DOJ makes move in the fight over sanctuary cities


After a San Francisco judge earlier this year ruled that President Trump’s sanctuary cities order to restrict federal funds from so-called sanctuary cities was likely unconstitutional, the U.S. Justice Department on Monday said it would appeal that decision

President Trump issued the executive order in January, shortly after he was inaugurated, which directed that funding is slashed to all jurisdictions that refuse to comply with a statute that requires local governments to share information with U.S. immigration authorities.

Nominated by President Obama in June 2012, U.S. District Judge William Orrick III of San Francisco blocked the president’s order in April. News reports show that Orrick was an Obama fundraiser, who brought in hundreds of thousands of dollars for the former president.

Sanctuary cities — one being San Francisco — offer safe harbor to illegal aliens. In direct defiance of U.S. immigration law, dozens of cities and other local governments, including New York, Los Angeles, and Chicago, have joined the growing “sanctuary” movement.

The Trump administration points out that local authorities endanger public safety when they decline to cooperate with ICE officials in the deportation of illegal immigrants arrested for crimes.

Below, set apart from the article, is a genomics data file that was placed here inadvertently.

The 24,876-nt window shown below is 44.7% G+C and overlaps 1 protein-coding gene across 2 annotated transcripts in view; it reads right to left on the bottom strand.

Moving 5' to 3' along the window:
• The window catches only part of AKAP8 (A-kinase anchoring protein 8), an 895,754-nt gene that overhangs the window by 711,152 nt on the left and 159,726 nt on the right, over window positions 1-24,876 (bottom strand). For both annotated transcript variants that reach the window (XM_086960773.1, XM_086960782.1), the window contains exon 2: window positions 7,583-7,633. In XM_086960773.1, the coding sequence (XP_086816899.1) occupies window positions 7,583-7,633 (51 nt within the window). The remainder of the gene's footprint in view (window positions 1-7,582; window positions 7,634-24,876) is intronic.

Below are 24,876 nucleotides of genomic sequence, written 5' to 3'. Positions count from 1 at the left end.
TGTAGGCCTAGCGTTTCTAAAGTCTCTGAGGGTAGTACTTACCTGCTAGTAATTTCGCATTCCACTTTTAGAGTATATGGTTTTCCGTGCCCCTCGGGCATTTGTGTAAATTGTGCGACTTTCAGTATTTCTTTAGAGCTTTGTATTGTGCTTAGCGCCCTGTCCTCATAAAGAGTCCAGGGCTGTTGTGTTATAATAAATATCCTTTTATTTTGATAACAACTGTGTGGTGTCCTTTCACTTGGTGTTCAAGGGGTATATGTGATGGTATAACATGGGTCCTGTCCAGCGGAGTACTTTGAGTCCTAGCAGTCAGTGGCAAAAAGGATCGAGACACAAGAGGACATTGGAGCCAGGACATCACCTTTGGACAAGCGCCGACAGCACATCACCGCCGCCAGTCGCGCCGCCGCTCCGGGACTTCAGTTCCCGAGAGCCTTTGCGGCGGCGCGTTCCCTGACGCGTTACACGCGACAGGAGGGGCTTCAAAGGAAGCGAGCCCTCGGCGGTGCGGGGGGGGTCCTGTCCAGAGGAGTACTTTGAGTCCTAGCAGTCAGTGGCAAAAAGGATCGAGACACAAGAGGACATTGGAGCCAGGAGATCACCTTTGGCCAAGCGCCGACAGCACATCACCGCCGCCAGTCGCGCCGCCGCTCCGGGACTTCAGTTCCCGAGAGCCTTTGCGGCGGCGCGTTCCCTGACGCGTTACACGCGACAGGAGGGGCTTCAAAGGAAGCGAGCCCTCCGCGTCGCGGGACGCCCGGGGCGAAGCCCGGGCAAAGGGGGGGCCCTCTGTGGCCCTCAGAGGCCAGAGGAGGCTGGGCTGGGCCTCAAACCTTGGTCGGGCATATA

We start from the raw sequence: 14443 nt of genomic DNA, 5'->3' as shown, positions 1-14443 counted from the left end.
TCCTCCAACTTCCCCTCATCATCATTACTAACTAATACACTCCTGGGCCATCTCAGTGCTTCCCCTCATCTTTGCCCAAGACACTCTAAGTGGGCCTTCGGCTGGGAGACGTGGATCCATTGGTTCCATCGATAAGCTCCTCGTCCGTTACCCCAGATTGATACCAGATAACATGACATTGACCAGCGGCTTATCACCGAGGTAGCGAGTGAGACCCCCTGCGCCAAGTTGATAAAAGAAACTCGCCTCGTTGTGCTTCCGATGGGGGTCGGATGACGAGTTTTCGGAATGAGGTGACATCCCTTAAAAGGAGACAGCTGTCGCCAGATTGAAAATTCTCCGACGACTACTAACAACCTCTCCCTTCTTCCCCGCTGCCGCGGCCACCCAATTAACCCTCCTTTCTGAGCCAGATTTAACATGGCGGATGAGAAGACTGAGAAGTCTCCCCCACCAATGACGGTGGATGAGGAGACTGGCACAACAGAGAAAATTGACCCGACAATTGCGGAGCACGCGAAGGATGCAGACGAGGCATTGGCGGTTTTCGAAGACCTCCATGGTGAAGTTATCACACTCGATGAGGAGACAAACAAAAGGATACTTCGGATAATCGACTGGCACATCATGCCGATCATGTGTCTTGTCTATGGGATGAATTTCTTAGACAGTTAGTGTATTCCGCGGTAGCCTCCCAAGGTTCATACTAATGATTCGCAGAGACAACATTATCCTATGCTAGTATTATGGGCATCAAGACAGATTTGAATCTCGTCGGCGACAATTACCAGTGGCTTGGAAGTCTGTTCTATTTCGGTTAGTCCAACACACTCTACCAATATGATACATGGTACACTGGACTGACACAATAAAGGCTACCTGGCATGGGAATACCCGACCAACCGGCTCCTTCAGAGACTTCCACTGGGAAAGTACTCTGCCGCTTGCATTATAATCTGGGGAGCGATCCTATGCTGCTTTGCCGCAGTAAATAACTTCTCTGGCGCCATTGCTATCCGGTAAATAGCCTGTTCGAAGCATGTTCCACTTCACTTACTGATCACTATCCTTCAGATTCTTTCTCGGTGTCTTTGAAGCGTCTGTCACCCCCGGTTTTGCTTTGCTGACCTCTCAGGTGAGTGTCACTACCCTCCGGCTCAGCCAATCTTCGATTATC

California’s Santa Clara County – which includes the city of San Jose and several smaller Silicon Valley communities – sued over Trump’s order, saying it was unconstitutional. San Francisco filed a similar lawsuit. They claim that Trump’s order could improperly withhold vast amounts of federal funding for sanctuary cities.

Attorney General Jeff Sessions has said that sanctuary policies leave the 300 or so participating cities unsafe, attracting criminals to them. He said a University of California, Riverside, study found that cities with sanctuary policies average more crimes than those that don’t.

“These jurisdictions are protecting criminals rather than their law-abiding residents,” Session said, noting that they extend sanctuary to violent offenders, such as members of the MS-13 gang.

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